A serious mentorship movement for women is afoot in America. Women today can find professional support from a wealth of resources including online mentorship communities like Levo League, women empowerment organizations like the YWCA Metropolitan Chicago, inspirational self-help books like Sheryl Sandberg’s Lean In, and a wide variety of career advancement programs offered by employers, religious organizations, educational institutions and other groups and experts.
Even world renowned businessman and philanthropist Warren Buffett recently stepped into the role of online career mentor and set up Office Hours to share his personal insights on professional advancement and career lessons learned for working women. A key to success, Mr. Buffett advises women to find the right leader to follow.
A well-matched mentor/mentee relationship can be invaluable to career development. Some mentor relationships develop organically, but it’s also okay to be strategic and take the lead. If you’re looking to identify the right leader to follow or to strengthen existing connections, here are a few thoughts on developing a meaningful and long-standing mentor relationship.
Although Ms. Sandberg warns against chasing or forcing a connection, Mollie O’Brien, a Chicago attorney and former tutor for the University of Chicago North Kenwood Oakland Charter School, recommends a more proactive approach. Rather than wait to be noticed by potential mentors, Ms. O’Brien sought out more senior women and men in her professional circles. She says, “I really worked to surround myself with interesting, thoughtful and inspiring people.” For her, a mentee’s ability to network and take the initiative in connecting with a potential mentor demonstrates leadership qualities and an eagerness to be successful.
Dr. Geneace Williams, president, OLW Communications, Inc. (a leadership strategy and consulting firm in Burr Ridge) and author of Leadership DASH: Breaking Through the Finish Line, agrees and suggests that the most effective first step to finding a mentor “is to seek guidance from someone you know and respect.” She adds, pragmatically, “The world is not really all that big, and that person may be able to refer you to a mentor who would be just the right fit.”
Dr. Williams believes the mentor-mentee relationship is one of mutual benefit. The mentee gains insight and guidance from someone more experienced, and the mentor gets positive feelings and recognition for championing emerging leaders. In Dr. Williams’ view “both individuals stand to gain from the relationship because the teaching and learning that goes on in mentoring offers growth opportunities for both.”
Like any other relationship, a mentor-mentee relationship takes time and nurturing to grow into something worthwhile. It is the mentee’s job, at least initially, to keep the relationship moving forward by engaging the mentor and showing enthusiasm in his or her work and other interests.
Dr. Williams underscores the importance of shared experiences. She says, “seek out someone who has ‘been there and done that,’ meaning someone with relevant experience who can serve as an advisor, confidant, and often a sounding board to address some of the complexities of professional and even personal life.”
Shared experiences does not necessarily mean shared gender, although Dr. Williams admits that “there are unique aspects to our professional journey and having another woman to connect with around those issues, I believe, is a tremendous benefit.” That said, O’Brien encourages women not to be hesitant to form mentoring relationships with men. “In my opinion,” O’Brien offers, “men network and seek mentoring from successful women without a second thought. Instead of focusing on gender, women should build relationships with those possessing qualities they aspire to possess in their own lives.”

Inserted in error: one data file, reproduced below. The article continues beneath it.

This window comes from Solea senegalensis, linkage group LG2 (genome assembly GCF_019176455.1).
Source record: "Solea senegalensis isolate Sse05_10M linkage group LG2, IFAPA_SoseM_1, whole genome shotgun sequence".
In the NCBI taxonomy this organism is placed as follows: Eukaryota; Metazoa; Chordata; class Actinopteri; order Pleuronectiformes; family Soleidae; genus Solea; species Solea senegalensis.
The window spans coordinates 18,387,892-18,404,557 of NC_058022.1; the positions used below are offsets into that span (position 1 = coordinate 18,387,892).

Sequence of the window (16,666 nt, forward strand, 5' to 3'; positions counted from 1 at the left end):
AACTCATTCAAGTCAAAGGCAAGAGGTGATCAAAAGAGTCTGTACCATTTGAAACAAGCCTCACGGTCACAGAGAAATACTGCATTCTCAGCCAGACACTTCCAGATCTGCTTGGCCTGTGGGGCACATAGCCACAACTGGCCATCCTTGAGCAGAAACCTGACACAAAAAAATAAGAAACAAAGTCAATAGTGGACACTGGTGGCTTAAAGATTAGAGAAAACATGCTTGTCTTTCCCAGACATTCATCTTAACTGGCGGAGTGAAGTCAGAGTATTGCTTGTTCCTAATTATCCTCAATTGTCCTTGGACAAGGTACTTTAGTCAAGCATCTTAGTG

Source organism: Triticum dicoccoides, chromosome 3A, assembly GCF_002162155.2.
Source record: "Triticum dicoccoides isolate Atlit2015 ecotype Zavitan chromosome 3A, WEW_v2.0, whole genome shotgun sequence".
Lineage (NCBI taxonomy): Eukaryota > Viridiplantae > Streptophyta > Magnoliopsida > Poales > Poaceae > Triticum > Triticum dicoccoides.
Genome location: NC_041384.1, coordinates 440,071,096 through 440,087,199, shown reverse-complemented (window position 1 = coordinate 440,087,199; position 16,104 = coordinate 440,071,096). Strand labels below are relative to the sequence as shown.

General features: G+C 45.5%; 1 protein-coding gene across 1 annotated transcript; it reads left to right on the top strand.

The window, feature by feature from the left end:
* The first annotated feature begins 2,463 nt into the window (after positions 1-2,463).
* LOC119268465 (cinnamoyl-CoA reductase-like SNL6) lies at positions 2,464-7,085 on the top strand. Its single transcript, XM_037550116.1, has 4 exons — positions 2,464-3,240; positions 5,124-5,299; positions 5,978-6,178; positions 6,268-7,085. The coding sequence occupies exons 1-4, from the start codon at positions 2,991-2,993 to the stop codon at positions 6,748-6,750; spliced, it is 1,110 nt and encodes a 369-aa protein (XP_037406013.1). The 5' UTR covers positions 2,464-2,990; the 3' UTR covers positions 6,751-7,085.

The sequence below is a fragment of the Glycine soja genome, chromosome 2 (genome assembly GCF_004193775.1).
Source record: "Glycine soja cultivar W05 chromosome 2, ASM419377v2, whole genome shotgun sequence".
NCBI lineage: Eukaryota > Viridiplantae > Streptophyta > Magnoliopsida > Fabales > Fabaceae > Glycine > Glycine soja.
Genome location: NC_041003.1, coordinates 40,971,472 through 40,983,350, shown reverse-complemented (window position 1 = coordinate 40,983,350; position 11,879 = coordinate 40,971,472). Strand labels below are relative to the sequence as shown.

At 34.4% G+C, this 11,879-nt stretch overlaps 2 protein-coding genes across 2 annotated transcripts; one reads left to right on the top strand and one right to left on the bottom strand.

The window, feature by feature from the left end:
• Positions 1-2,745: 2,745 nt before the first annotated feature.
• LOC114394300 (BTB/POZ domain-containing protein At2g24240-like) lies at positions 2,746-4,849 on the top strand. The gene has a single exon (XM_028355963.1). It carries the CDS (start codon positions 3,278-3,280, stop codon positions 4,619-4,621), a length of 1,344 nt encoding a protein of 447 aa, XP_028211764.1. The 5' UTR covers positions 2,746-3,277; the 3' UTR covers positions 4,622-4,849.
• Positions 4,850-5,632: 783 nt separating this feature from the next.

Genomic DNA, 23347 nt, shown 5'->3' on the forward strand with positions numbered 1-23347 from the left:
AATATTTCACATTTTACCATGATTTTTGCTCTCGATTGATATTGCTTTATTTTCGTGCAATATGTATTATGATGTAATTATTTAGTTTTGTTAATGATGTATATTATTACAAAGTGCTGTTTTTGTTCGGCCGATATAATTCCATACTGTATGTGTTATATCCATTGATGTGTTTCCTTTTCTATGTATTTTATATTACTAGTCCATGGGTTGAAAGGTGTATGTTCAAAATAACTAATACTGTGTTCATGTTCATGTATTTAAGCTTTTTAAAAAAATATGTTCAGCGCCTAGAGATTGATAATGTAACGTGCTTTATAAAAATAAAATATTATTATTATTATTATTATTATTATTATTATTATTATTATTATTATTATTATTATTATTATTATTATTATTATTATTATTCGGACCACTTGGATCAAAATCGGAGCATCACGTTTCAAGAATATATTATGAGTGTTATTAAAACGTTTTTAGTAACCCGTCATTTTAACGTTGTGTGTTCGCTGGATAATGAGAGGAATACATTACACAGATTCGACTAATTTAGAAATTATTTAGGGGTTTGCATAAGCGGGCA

It is critical to respect the dynamic of the relationship. Dr. Williams warns that a mentor should never feel exploited. She says, “A mentee should respect her mentor’s time as well as the experience she offers.” That means know the right amount of contact. You don’t want to be a pest, but you also don’t want to be forgotten. Moreover, don’t overreach or make unreasonable requests. For example, it is not a mentor’s role to secure jobs and other career advancements for a mentee. On the other hand, it is not likely to be viewed as imposing for a mentee to ask a mentor for an introduction or a connection. Another key part of respecting the relationship means following through on every opportunity a mentor presents to you and, of course, reporting back on outcomes. Finally, always express thanks for a mentor’s efforts in support of you.
Serving as a mentor actually makes you a better mentee. Experiencing the relationship from the other side gives you a greater appreciation for the mentor role and shows you what to do and, more importantly, what not to do as a mentee.
It is also an integral part of a person’s professional goodwill. According to Dr. Williams, “Mentoring others is a natural part of leadership and an important form of paying it forward.” She believes mentoring women, in particular, is necessary to sustain a pipeline of capable women in the workforce. In her experience, “So often there are not enough prepared women to fill leadership vacancies, which begs the question, what have we done proactively to help prepare other women to move up and forward in their careers?”
Ms. O’Brien adds that it is never too early to serve as a mentor to others. “No matter where you are in your career,” she says, “forming mentoring relationships is essential to the professional development of both the mentor as well as to the mentee.”
The bottom line is that mentorship opportunities and resources are available for women now more than ever before. Make and take these opportunities to improve your own professional experience as well as to improve opportunities and experiences for other women in the workforce.